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Waiting for the Doctor, and Then Waiting Some More

Personal Perspective: How long are we supposed to wait?

© Photo by Karolina Grabowska | pexels
Source: © Photo by Karolina Grabowska | pexels

I’ll get right to the point: I had a 1:30 pm appointment with my gastroenterologist yesterday. It took months to get this appointment. One mjor survey found that average wait times for an appointment with a physician have increased significantly since it was first conducted in 2004, and since it was last conducted in 2017. In the 15 large metro markets covered by the survey, the average delay in 2022 was 26.0 days, up 8 percent from 24.1 days in 2017, and up 24 percent from 20.9 days in 2004.

I arrived at my appointment on time. When I was in the waiting room, a nurse came out after about 10 minutes to tell me the doctor was running about 10 minutes late. Okay, I thought, no big deal. After about 10 minutes more, the doctor emerged to bring me back to the exam room and take my vital signs. By that point it was 2:00 pm. I had a 3:00 pm counseling session scheduled back home, and it takes me about a half-hour to get there. The clock kept creeping forward.

At 2:20 pm, I gathered my things and opened the door to the exam room, figuring that even if the doctor came back in now, it wouldn’t be much of an appointment. I ran into one of the doctor’s staff.

“Are you done?” she asked.

“No, I haven’t even started,” I told her. “I’ve been waiting for 50 minutes. I had a 1:30 appointment.”

She looked at her watch.

“I have to go," I told her.

“You have to go to the bathroom?”

“No, I have to leave. I have a 3 pm meeting."

“Look, he’s finished, just wait another minute.”

The door to another exam room was open and I heard the doctor's voice inside. He stepped out of that room and into mine. I told him I was about to leave because I had a 3 pm meeting. He told me that he’d been busy, that he’d been in the office since 6 am and it wasn’t like he’d been out playing golf all day.

I grew contrite and apologized. He told me that I could leave if I wanted to, if I had somewhere to go. I hesitated. I communicated to him my primary complaint and we had a 10-minute discussion. He expressed concern and verbalized the course of action he intended to take. He told me once more he hadn’t been out playing golf all day and that sometimes a 15-minute appointment turns longer. I told him I was a psychotherapist and that’s why I was on a strict schedule. He told me I was fortunate my appointments were in blocks. I left a couple of minutes after 2:30 pm and walked back into my apartment at 2:56 pm.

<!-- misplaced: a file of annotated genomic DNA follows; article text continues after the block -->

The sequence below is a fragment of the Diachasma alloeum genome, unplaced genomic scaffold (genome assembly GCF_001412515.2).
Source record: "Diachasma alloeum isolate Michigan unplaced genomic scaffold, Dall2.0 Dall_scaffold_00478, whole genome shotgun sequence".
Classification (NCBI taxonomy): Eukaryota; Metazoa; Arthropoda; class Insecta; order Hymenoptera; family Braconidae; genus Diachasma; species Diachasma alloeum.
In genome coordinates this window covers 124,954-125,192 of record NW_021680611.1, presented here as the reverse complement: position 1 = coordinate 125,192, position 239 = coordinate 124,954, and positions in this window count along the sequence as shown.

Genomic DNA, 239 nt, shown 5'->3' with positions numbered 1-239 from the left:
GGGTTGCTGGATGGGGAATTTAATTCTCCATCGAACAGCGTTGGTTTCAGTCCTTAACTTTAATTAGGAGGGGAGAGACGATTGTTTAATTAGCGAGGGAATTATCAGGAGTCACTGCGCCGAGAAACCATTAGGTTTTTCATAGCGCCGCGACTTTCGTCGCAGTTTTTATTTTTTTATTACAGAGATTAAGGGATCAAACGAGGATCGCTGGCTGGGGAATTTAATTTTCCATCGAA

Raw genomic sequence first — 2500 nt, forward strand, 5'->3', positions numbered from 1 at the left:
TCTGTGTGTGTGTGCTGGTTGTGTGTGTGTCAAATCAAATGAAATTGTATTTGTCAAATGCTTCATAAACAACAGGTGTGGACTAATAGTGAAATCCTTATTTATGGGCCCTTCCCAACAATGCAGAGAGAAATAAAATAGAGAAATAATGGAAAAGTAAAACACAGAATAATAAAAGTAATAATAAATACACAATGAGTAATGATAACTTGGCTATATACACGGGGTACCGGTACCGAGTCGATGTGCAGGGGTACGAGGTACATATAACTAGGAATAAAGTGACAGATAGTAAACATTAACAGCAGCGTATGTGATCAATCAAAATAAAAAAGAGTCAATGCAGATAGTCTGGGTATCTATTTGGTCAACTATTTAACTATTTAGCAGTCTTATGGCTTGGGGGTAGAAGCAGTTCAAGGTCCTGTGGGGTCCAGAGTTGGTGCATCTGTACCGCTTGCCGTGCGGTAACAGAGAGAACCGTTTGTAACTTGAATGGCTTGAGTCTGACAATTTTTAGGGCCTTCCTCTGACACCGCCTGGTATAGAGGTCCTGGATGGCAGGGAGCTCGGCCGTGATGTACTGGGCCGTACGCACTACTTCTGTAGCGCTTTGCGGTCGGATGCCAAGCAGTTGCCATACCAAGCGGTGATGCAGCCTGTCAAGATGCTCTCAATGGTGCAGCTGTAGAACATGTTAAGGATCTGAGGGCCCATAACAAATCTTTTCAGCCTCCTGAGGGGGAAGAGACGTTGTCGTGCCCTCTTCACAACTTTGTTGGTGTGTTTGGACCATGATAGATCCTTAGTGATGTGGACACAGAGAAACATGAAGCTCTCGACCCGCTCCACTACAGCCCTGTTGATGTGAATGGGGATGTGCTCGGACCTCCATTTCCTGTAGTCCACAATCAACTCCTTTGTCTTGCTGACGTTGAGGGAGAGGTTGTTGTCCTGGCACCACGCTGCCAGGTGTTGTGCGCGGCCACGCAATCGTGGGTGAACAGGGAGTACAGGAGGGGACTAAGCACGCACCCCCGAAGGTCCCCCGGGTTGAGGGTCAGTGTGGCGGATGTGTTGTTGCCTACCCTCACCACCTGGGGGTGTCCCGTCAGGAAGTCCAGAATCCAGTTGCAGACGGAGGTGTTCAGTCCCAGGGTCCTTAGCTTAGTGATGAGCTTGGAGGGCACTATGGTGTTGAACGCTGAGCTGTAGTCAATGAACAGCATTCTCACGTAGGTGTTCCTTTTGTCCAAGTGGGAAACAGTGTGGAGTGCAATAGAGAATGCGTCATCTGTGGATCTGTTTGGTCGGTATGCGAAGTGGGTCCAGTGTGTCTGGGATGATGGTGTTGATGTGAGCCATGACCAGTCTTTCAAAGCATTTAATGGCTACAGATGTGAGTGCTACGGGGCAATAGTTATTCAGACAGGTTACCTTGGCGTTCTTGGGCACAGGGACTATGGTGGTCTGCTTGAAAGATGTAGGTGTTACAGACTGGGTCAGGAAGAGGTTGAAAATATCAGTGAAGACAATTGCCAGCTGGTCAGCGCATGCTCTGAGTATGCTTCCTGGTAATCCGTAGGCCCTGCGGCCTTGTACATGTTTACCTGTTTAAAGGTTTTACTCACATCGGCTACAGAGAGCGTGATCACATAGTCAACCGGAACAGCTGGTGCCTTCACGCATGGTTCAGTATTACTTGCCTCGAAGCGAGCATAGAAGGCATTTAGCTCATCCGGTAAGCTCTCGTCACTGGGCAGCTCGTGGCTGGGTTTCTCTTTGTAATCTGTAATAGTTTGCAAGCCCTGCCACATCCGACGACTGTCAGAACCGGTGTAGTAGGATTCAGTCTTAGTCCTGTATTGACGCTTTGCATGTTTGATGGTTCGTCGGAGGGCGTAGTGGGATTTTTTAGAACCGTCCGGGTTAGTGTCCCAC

I wasn’t thrilled by what I perceived as a bit of sarcasm from the doctor—or his lack of acknowledgment that my time is valuable, too. But I swallowed my annoyance because I appreciated all that he said he was going to take care of.

Another recent survey found that the vast majority of medical patients—85 percent—report having to wait anywhere from 10 minutes to 30 minutes past their scheduled appointment time to actually see their doctor.

A research review found that “many studies have shown an inverse relationship between waiting time and patient satisfaction.” Additionally, “waiting time as well as consultation time are the main factors that affect patient and consumer satisfaction." Was I less satisfied with my care than I would have been if the doctor had been on time? I’m not sure, because the visit might have only lasted 10 or at the most 15 minutes anyway—and I have to admit that we did get a fair amount accomplished. He said he was going to contact the radiology department to try to move up my MRI and what do you know?: Later that evening I received a call from the head of the radiology department saying just that. The doctor said he was going to order antibiotics, and I picked them up at the pharmacy that evening.

I'm reminded of what Jarod Kintz wrote in This Book Is Not For Sale: “Patience is so valuable I'm willing to wait forever to achieve it. And while I wait, I may as well get busy being short-tempered."

Thanks for reading.


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